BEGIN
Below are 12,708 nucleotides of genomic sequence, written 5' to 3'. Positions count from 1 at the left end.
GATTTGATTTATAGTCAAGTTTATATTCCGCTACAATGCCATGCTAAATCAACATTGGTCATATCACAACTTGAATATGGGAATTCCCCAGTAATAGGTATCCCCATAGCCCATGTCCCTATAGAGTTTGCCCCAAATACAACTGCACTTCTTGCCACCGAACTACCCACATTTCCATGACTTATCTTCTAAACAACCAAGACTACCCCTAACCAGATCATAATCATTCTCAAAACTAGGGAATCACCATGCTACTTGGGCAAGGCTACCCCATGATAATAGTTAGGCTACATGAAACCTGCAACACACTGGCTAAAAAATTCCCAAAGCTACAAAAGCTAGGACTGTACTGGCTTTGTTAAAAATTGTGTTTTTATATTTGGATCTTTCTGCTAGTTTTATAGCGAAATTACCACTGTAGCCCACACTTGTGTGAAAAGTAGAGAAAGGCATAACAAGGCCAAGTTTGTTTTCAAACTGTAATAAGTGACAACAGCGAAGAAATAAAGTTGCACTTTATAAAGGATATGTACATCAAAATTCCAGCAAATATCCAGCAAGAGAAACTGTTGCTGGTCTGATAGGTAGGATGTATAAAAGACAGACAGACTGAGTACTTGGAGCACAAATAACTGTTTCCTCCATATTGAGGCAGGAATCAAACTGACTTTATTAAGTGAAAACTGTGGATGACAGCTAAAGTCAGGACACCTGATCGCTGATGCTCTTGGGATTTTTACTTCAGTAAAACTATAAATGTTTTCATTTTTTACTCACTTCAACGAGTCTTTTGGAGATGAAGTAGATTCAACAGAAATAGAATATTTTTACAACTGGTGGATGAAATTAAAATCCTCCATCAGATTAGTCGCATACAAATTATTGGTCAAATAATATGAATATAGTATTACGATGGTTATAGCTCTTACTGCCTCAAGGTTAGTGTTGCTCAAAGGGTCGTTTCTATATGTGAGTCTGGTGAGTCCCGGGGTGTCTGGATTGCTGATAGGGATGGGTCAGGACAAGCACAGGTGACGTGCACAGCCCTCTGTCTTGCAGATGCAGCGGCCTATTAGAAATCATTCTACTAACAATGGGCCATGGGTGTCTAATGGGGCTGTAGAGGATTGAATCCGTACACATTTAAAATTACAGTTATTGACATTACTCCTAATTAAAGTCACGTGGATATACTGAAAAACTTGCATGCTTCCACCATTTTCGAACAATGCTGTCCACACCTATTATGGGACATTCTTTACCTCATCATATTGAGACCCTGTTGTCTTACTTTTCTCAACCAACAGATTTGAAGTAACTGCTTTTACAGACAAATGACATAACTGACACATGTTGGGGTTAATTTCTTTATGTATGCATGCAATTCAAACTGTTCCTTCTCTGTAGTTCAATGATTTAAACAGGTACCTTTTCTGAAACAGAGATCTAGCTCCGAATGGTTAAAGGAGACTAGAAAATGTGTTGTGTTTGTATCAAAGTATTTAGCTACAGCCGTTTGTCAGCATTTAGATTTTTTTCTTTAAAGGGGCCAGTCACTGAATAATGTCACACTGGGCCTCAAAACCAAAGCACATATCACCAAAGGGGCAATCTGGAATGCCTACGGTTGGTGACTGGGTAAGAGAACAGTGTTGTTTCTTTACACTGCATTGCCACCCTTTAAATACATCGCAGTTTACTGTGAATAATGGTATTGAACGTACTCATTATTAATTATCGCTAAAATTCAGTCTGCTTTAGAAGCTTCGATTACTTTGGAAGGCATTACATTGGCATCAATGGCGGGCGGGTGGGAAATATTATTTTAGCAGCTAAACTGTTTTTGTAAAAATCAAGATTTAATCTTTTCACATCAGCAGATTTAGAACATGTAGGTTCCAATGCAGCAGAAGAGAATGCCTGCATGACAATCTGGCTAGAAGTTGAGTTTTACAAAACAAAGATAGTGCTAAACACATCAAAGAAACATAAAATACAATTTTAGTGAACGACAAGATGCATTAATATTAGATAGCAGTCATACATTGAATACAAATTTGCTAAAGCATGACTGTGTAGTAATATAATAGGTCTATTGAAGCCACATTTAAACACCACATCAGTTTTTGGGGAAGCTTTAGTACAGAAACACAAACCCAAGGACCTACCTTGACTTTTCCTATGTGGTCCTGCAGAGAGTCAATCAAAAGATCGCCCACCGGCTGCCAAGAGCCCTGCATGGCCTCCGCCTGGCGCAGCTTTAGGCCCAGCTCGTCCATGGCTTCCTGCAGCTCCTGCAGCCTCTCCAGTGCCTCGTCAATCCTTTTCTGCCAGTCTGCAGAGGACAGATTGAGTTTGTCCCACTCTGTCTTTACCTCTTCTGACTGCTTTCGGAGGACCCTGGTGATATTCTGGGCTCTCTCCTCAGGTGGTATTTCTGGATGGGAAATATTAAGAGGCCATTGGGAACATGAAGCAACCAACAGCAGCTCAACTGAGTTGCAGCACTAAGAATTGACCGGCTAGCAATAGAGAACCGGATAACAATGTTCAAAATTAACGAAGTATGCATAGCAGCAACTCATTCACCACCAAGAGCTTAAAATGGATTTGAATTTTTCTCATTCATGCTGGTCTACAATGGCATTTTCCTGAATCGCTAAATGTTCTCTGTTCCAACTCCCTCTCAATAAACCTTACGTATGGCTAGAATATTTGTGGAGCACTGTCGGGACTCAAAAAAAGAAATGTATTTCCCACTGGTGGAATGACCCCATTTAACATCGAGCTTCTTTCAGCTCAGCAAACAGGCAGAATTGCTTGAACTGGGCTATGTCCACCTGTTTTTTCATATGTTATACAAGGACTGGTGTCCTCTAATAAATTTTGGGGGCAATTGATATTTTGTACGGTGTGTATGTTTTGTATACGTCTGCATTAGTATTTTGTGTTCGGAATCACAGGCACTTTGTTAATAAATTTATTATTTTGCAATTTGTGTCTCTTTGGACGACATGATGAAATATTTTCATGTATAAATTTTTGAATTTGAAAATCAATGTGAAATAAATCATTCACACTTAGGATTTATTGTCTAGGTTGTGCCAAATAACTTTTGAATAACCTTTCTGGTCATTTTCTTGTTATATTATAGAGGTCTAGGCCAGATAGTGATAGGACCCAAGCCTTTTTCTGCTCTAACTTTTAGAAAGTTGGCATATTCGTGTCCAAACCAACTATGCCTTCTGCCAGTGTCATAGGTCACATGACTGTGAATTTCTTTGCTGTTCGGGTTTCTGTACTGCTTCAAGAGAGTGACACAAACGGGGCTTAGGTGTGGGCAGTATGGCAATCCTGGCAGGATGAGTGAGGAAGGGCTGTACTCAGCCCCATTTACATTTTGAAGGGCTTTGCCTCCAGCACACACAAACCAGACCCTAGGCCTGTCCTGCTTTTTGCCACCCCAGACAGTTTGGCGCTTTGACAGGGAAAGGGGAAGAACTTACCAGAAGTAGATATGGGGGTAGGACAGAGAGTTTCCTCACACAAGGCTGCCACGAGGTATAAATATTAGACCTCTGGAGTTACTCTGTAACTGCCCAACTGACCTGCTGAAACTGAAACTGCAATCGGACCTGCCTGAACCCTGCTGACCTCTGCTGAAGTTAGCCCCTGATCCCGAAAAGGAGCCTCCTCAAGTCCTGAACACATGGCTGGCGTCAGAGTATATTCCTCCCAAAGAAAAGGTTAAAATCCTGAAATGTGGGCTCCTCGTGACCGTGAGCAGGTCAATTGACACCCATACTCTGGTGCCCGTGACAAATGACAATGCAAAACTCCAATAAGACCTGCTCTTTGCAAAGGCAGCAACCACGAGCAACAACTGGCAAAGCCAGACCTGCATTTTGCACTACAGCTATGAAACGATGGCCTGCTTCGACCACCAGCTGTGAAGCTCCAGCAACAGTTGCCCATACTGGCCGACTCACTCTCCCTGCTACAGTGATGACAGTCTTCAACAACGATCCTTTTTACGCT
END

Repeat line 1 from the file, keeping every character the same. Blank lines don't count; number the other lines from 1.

Below are 12,708 nucleotides of genomic sequence, written 5' to 3'. Positions count from 1 at the left end.